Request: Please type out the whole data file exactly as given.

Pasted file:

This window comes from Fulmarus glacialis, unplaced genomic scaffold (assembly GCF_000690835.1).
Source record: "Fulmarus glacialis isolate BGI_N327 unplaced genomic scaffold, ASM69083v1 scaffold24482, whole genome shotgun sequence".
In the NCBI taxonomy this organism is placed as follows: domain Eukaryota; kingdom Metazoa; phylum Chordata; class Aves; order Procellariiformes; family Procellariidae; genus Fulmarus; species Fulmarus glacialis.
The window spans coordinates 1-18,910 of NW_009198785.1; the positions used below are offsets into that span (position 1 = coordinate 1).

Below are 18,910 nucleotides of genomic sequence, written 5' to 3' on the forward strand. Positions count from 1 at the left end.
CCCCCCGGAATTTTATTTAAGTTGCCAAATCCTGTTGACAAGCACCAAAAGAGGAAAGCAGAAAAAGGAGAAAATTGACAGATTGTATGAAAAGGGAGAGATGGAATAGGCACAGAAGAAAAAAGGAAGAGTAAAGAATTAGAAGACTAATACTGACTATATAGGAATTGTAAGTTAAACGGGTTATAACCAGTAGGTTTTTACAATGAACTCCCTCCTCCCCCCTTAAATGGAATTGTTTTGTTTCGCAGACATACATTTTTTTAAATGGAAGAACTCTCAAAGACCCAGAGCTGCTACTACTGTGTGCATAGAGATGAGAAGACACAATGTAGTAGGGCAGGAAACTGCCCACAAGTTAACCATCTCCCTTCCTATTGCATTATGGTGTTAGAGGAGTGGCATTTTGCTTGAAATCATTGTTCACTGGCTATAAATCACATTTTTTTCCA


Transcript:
This window comes from Fulmarus glacialis, unplaced genomic scaffold (assembly GCF_000690835.1).
Source record: "Fulmarus glacialis isolate BGI_N327 unplaced genomic scaffold, ASM69083v1 scaffold24482, whole genome shotgun sequence".
In the NCBI taxonomy this organism is placed as follows: domain Eukaryota; kingdom Metazoa; phylum Chordata; class Aves; order Procellariiformes; family Procellariidae; genus Fulmarus; species Fulmarus glacialis.
The window spans coordinates 1-18,910 of NW_009198785.1; the positions used below are offsets into that span (position 1 = coordinate 1).

Below are 18,910 nucleotides of genomic sequence, written 5' to 3' on the forward strand. Positions count from 1 at the left end.
CCCCCCGGAATTTTATTTAAGTTGCCAAATCCTGTTGACAAGCACCAAAAGAGGAAAGCAGAAAAAGGAGAAAATTGACAGATTGTATGAAAAGGGAGAGATGGAATAGGCACAGAAGAAAAAAGGAAGAGTAAAGAATTAGAAGACTAATACTGACTATATAGGAATTGTAAGTTAAACGGGTTATAACCAGTAGGTTTTTACAATGAACTCCCTCCTCCCCCCTTAAATGGAATTGTTTTGTTTCGCAGACATACATTTTTTTAAATGGAAGAACTCTCAAAGACCCAGAGCTGCTACTACTGTGTGCATAGAGATGAGAAGACACAATGTAGTAGGGCAGGAAACTGCCCACAAGTTAACCATCTCCCTTCCTATTGCATTATGGTGTTAGAGGAGTGGCATTTTGCTTGAAATCATTGTTCACTGGCTATAAATCACATTTTTTTCCA